By almost every measure, Ball State is a better university than when retiring President Jo Ann Gora arrived in 2004.
Yet in spite of that progress, Gora’s successor Paul W. Ferguson will face significant challenges to keep Ball State relevant as new technology and financial pressures allow other universities to horn in on its place in the market.
Ball State announced Ferguson, who has been the president of the University of Maine for the past three years, as its 15th president on May 22.
Ferguson will take the helm of a 19,000-student school in Muncie that is, by and large, Indiana’s state-funded liberal arts campus. It boasts only a modest amount of research and few graduate students. But it combines big, state-school amenities—like major sports teams and lower tuition—with the high-touch, residential experience common at private liberal arts campuses.
Gora has tried to make Ball State like Miami University in Oxford, Ohio, a state school that competes for students with such private liberal arts institutions as Wabash, DePauw, Hanover and Oberlin.
But three trends will make competition for students increasingly intense for Ferguson, who was chosen from an initial pool of 60 candidates.
First, there will simply be fewer students. The number of high school graduates in the Midwest is projected to decline 5.7 percent from 2014 to 2028, according to projections by the Western Interstate Commission for Higher education.
Second, the Great Recession and decades of tuition hikes have made students more cost-conscious. So while Ball State’s sticker price of $17,000 compares well to private schools and even to Indiana and Purdue universities, it’s sky high compared with starting at Ivy Tech Community College or doing a degree online—which is expected to become possible via hosting platforms like Coursera and EdX that are backed by Stanford, Princeton, Harvard and other institutions with huge brand cachet.
Third, liberal arts schools—which enroll one-third of college students in Indiana—are tapping their large endowments and deep-pocketed alumni to keep their high-touch, high-cost model affordable. Liberal arts schools without major endowments to fund generous scholarships are adopting online technology to make their high-touch model lower-cost.
“We have a tough landscape in Indiana,” said Wayne Estopinal, the trustee leading the search for Ball State’s next president. “There’s a lot of universities; there’s a lot of emerging digital education programs.”
Keeping Ball State vibrant is important for Indiana and its economy, said Derek Redelman, an education lobbyist at the Indiana Chamber of Commerce. The university is fourth-largest in Indiana and anchors the economy in the Muncie area.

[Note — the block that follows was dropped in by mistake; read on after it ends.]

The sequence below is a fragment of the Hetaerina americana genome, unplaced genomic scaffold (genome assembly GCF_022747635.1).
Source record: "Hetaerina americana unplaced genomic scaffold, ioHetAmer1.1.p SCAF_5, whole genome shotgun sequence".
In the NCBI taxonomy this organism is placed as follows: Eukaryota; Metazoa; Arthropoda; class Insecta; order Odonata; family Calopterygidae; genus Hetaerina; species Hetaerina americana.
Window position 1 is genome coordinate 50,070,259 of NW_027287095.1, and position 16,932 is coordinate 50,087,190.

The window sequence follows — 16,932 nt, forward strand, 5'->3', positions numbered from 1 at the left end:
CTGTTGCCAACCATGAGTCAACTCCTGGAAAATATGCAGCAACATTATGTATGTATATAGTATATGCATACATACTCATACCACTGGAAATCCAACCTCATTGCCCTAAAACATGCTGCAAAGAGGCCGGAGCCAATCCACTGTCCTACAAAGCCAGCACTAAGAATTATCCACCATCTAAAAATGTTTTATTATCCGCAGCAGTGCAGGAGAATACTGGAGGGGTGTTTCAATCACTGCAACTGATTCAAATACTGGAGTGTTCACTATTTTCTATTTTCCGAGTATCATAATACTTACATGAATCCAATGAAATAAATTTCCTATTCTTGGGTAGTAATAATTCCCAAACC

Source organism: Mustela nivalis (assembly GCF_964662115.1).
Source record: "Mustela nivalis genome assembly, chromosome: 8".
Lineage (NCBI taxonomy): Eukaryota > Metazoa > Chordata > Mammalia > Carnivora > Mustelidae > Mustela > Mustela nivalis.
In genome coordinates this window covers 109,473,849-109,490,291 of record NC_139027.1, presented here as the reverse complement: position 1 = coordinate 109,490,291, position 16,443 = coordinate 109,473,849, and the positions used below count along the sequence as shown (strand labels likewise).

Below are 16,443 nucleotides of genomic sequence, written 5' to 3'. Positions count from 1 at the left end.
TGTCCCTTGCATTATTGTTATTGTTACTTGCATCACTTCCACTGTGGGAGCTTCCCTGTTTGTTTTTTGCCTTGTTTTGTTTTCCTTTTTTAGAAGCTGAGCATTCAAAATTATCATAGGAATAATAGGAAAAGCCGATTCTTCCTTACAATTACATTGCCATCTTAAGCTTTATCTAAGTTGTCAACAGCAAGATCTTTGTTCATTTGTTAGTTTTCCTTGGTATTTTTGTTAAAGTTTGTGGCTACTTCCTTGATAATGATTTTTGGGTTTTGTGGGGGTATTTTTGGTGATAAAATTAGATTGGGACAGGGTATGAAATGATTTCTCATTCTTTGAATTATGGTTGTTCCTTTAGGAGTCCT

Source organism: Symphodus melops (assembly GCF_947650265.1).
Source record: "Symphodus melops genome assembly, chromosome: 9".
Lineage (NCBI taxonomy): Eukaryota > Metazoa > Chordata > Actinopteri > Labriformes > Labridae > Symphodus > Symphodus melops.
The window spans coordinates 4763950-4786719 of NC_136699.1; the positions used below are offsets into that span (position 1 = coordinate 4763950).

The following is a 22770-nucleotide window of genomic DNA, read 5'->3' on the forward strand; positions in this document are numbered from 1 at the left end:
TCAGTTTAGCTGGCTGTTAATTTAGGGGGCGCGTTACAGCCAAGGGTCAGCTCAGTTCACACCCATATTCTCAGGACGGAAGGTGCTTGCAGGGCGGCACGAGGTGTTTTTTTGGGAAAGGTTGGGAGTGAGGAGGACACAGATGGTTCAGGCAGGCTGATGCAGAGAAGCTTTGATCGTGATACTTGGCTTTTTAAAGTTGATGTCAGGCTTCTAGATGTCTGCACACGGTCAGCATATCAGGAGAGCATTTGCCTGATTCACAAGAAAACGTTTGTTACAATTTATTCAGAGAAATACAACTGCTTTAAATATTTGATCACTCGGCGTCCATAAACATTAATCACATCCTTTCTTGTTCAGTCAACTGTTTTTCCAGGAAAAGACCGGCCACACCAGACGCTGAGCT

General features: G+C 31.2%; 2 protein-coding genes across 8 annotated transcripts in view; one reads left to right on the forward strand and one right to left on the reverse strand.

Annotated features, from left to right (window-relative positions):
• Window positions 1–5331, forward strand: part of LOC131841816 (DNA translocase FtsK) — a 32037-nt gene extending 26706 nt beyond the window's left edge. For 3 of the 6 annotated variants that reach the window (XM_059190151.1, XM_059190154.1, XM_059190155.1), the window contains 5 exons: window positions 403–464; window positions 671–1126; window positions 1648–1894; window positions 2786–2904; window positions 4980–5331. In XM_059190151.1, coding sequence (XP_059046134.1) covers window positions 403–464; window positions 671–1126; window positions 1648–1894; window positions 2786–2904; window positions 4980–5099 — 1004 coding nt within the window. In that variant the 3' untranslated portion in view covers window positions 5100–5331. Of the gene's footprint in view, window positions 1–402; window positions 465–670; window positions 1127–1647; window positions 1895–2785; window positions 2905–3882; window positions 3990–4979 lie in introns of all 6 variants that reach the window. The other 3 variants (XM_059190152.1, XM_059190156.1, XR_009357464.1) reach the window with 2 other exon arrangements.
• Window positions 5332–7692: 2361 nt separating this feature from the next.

Beyond that, Ball State is key to addressing Indiana’s need to boost the percentage of adults with bachelor’s degrees. Just 16.8 percent of working-age Hoosiers have the degrees, compared with 19.6 percent nationwide.
And the communication, interpersonal and critical-thinking skills that are often developed while students live on college campuses will continue to be important for training future workers, Redelman added. That experience needs to be financially accessible to a broad swath of Hoosier young people, he said, not just those who can afford private schools.
“It’s important for Ball State to remain relevant and competitive to private institutions,” Redelman said. “There is still great value to the immersion in education that a residential college provides.”
Ball State boosted its performance in numerous key areas during Gora’s tenure:
• Student applications shot up 70 percent.
• Acceptance rates came down. A decade ago, Ball State rejected only one in four applicants. Now it rejects two of five.
• Being choosier has led to a modest boost in student quality. The average SAT verbal and math scores of Ball State freshmen is 1,066, up from 1,055 a decade ago. Eighteen percent versus 15 percent of its students are in the top 10 percent of their high school classes.
• Enrollment has actually come down, by about 300 overall and about 600 among undergraduates. That’s part of Gora’s strategy to make Ball State “better, not bigger.”
• Graduation rates soared. Freshmen finishing bachelor’s degrees in four years rose to 36 percent from 29 percent when Gora arrived. Six-year graduation rates rose to 60 percent from 53 percent.
“Our university has made tremendous strides academically and in national recognition and reputation,” Gora said in a speech last year.
Gora, who declined IBJ’s request for an interview, built Ball State’s comeback around “immersive learning.”